Their one substantive solution was firing the president of the company for poorly filling out the survey (if I've got that right) and sending out a press release announcing that they'd learned their lesson.  Certainly the guy that got fired did; I'm less convinced about Edelman.  Regardless, the take away message went something like: How can Edelman counsel its clients on media management if it can't manage to get its own media management right?

All of which is unfair.  I can assure you that Edelman is packed to the gills with highly intelligent marketing and communications people who have sold some subset of their soul to Satan in exchange for a tasty paycheck.  Just as I once did.  Plus it's always easier to manage somebody else's shit than your own.  Anybody whose personal life is a shambles but has sat down over a beer and, without irony, told a friend exactly how to manage his life knows this.  Which would be all of us.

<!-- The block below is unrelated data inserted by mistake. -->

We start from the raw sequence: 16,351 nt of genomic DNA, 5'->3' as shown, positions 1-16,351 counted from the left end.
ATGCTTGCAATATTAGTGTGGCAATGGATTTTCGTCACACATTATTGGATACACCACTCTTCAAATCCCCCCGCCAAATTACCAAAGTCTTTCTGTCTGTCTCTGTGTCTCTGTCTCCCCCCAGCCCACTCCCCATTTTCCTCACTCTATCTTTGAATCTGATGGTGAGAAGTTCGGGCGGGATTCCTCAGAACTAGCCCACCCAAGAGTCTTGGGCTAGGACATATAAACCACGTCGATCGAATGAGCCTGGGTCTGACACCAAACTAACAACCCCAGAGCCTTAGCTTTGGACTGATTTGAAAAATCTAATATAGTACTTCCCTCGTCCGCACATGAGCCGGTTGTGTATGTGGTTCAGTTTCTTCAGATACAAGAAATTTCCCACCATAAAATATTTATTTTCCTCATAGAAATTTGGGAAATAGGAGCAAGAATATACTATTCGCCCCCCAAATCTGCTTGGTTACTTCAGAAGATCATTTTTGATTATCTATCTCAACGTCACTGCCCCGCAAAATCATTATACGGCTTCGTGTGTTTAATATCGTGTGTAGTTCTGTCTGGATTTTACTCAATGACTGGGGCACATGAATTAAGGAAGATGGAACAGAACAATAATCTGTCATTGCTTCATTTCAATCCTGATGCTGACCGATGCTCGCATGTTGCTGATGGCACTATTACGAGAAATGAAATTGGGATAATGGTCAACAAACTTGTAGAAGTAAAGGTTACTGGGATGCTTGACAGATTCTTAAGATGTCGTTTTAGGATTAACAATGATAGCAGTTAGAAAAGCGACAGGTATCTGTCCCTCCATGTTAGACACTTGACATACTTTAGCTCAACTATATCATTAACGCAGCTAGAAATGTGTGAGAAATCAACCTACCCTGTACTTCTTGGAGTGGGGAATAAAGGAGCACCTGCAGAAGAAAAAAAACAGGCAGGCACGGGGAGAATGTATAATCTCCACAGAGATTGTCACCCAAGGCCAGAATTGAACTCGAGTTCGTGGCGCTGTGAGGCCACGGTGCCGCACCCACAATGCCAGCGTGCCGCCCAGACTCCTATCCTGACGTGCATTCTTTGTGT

Me?  Here's what bugs me about Edelman:  The first guy quoted in the article is somebody named Ben Boyd.  Which is a great name.  His title?  Not so great.  He's President for Practices, Sectors and Offerings.  I kid you not.

What the fuck does that mean?  It's laughable from so many perspectives.  It's a New Yorker cartoon.

Figby, we're making you President for Practices, Sectors and Offerings.
Could I just put shards of glass in my eyes instead?

First lesson in communications goes roughly like this:  Unless you're trying to hide something, reduce the bullshit to the bare minimum and just try saying something intelligible.  If you, as a company, don't see a problem with a title like President for Practices, Sectors and Offerings, where do you go from there?